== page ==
IDEAS home Printed from https://ideas.repec.org/
MyIDEAS: Login to save this article or follow this journal

Liquidity Provision And Banking Crises With Heterogeneous Agents

  • Fontenla, Matías

Incentive compatibility constraints that produce contracts where short-term funds choose not to deposit will prevent banking crises, but at the cost of losing the insurance function of banks. Restricting short-term deposits may not be optimal at all times, since the cost of doing so may be greater than the expected loss in allowing crises to occur with positive probability.

(This abstract was borrowed from another version of this item.)

If you experience problems downloading a file, check if you have the proper application to view it first. In case of further problems read the IDEAS help page. Note that these files are not on the IDEAS site. Please be patient as the files may be large.

File URL: http://journals.cambridge.org/abstract_S1365100509080146
File Function: link to article abstract page
Download Restriction: no

Article provided by Cambridge University Press in its journal Macroeconomic Dynamics.

Volume (Year): 13 (2009)
Issue (Month): S1 (May)
Pages: 118-132

as
in new window

Handle: RePEc:cup:macdyn:v:13:y:2009:i:s1:p:118-132_08
Contact details of provider: Postal: Cambridge University Press, UPH, Shaftesbury Road, Cambridge CB2 8BS UK
Web page: http://journals.cambridge.org/jid_MDY
Email:

References listed on IDEAS
Please report citation or reference errors to , or , if you are the registered author of the cited work, log in to your RePEc Author Service profile, click on "citations" and make appropriate adjustments.:

as in new window
  1. Diamond, Douglas W & Dybvig, Philip H, 1983. "Bank Runs, Deposit Insurance, and Liquidity," Journal of Political Economy, University of Chicago Press, vol. 91(3), pages 401-19, June.
  2. Bencivenga, V.R. & Smith, B.D., 1988. "Financial Intermediation And Endogenous Growth," RCER Working Papers 124, University of Rochester - Center for Economic Research (RCER).
  3. Bruce D. Smith, 2002. "Monetary Policy, Banking Crises, and the Friedman Rule," American Economic Review, American Economic Association, vol. 92(2), pages 128-134, May.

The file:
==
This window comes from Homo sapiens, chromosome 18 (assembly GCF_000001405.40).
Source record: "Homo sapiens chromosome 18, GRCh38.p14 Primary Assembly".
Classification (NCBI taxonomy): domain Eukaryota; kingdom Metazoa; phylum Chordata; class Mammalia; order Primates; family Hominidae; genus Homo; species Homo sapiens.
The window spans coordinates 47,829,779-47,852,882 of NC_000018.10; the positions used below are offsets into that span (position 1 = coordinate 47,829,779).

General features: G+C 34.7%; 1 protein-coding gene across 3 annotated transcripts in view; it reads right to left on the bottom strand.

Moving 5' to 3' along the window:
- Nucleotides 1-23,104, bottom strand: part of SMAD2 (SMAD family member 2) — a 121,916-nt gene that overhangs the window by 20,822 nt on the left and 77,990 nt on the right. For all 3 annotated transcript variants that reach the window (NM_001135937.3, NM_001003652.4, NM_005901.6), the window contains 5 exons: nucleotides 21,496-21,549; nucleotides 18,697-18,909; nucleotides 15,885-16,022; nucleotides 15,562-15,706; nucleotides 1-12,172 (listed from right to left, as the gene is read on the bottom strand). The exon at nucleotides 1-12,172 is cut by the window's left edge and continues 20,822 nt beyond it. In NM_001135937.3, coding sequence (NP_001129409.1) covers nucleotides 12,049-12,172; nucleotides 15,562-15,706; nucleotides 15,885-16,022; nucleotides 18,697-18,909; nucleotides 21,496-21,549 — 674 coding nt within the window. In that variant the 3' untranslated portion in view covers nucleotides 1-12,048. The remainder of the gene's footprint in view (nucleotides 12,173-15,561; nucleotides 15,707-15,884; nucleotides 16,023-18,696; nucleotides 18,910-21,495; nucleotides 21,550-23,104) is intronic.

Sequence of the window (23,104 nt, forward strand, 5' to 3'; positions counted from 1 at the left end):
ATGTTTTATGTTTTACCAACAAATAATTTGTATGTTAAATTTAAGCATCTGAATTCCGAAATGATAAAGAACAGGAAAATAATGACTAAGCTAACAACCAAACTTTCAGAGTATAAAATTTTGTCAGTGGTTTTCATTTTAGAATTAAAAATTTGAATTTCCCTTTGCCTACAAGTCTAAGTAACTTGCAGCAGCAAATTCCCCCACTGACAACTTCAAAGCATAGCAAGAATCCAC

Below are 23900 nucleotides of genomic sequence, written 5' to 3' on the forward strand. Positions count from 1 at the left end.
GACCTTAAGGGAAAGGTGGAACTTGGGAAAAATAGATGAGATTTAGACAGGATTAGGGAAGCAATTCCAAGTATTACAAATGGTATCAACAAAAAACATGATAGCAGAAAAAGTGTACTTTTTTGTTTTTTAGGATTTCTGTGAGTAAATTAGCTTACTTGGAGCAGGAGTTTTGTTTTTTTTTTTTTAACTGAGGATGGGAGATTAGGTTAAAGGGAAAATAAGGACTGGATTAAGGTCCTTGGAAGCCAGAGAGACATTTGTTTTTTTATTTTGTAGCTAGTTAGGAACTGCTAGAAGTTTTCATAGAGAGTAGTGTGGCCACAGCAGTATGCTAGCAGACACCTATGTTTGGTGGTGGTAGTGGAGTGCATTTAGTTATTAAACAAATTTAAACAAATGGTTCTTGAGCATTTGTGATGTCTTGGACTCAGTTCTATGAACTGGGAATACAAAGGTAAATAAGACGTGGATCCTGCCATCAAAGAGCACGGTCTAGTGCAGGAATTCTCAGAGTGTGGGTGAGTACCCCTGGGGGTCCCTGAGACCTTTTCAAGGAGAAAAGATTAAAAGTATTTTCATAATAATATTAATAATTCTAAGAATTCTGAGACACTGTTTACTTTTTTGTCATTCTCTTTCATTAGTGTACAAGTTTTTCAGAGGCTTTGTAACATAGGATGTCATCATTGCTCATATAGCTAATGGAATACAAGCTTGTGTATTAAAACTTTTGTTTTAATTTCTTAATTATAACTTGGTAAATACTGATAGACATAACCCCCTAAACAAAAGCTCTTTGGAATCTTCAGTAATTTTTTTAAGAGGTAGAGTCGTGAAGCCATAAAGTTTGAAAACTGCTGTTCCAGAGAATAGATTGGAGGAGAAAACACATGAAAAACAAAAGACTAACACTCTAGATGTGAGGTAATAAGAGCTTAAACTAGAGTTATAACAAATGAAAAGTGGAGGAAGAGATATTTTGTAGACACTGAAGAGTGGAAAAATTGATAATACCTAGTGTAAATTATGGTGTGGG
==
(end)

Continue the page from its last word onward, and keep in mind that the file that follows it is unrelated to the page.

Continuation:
4. Bryant, John, 1980. "A model of reserves, bank runs, and deposit insurance," Journal of Banking & Finance, Elsevier, vol. 4(4), pages 335-344, December.
  5. Huberto M. Ennis & Todd Keister, 2003. "Economic growth, liquidity, and bank runs," Working Paper 03-01, Federal Reserve Bank of Richmond.
  6. Falko Fecht & Antoine Martin, 2005. "Banks, markets, and efficiency," Staff Reports 210, Federal Reserve Bank of New York.
Full references (including those not matched with items on IDEAS)

This item is not listed on Wikipedia, on a reading list or among the top items on IDEAS.

When requesting a correction, please mention this item's handle: RePEc:cup:macdyn:v:13:y:2009:i:s1:p:118-132_08. See general information about how to correct material in RePEc.

For technical questions regarding this item, or to correct its authors, title, abstract, bibliographic or download information, contact: (Keith Waters)

If you have authored this item and are not yet registered with RePEc, we encourage you to do it here. This allows to link your profile to this item. It also allows you to accept potential citations to this item that we are uncertain about.

If references are entirely missing, you can add them using this form.

If the full references list an item that is present in RePEc, but the system did not link to it, you can help with this form.

If you know of missing items citing this one, you can help us creating those links by adding the relevant references in the same way as above, for each refering item. If you are a registered author of this item, you may also want to check the "citations" tab in your profile, as there may be some citations waiting for confirmation.

Please note that corrections may take a couple of weeks to filter through the various RePEc services.

This information is provided to you by IDEAS at the Research Division of the Federal Reserve Bank of St. Louis using RePEc data.